Can Live Broadcasts Like “Thursday Night Football” Save Twitter?

twitter-logo-2Last night’s simulcast of Thursday Night Football marked Twitter Inc’s (NYSE:TWTR) initial foray into live streaming, and the response was pretty good.

The matchup between the Buffalo Bills and the New York Jets offered users the chance to watch the exact same broadcast that aired on CBS TV, with live Twitter commentary of the game alongside of the video. The company will stream nine more NFL games this year as well.

While the game stream was met with mostly positive reviews, some users complained of constant buffering, while others we disappointed with the fact that the game was up to 30 seconds behind the live television broadcast. That delay meant that some users would see spoiler commentary of plays they hadn’t seen yet.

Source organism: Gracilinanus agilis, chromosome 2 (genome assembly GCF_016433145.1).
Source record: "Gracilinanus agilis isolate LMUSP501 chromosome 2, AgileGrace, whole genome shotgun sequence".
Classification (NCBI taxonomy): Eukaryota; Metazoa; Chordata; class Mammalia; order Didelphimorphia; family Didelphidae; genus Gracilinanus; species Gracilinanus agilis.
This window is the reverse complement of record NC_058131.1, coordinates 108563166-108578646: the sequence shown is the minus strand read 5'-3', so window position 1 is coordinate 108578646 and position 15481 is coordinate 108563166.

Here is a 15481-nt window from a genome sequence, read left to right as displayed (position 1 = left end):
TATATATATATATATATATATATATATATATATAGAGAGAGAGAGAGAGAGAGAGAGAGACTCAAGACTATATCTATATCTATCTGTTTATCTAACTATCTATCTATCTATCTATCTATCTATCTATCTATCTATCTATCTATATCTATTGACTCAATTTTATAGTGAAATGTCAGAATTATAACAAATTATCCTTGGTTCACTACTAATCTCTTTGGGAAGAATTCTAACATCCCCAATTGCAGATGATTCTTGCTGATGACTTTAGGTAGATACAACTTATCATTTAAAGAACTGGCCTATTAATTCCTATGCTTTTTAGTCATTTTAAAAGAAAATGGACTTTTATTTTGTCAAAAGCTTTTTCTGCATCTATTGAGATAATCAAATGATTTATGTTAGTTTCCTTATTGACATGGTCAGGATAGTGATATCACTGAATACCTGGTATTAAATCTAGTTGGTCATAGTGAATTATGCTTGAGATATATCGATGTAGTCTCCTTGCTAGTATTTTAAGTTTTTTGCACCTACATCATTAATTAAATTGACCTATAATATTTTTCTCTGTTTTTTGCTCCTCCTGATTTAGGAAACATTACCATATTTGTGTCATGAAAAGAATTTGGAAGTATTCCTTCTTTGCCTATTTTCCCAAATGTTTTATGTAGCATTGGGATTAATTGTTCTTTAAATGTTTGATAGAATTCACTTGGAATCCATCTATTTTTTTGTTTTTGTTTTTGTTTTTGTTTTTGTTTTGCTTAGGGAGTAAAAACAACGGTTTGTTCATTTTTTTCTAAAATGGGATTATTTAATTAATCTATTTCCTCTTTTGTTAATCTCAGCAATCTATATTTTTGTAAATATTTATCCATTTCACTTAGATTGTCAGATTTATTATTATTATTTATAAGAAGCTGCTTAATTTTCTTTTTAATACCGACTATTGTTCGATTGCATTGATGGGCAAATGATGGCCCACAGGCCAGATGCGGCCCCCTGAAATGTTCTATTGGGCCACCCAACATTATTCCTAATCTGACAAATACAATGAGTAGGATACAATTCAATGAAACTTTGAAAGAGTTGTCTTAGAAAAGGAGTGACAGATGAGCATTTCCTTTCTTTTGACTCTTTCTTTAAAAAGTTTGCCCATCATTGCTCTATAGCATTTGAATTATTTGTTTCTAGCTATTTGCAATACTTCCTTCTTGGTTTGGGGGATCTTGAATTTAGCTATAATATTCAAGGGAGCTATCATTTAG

NFL players themselves took note of the broadcast as well. Pittsburgh Steelers star running back DeAngelo Williams tweeted that it “Took 5-seconds watching #TNF on [Twitter] to know this is the wave of the future.”

Twitter is hoping the live streams of NFL games will spur better user engagement on its platform, which has fallen well behind rivals like Facebook in terms of user growth and average time spent within the app. Should the initial games prove successful, users can expect to see plenty more streaming events as well.

Of course, the rights to stream such games come at a big cost. But the extra attention gained from them could be worth it in the long run, and could actually transform the company into a streaming/social media hybrid play over time.

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Twitter shares rose $0.57 (+3.11%) to $18.87 in premarket trading Friday. Year-to-date, TWTR has still fallen 20.92%.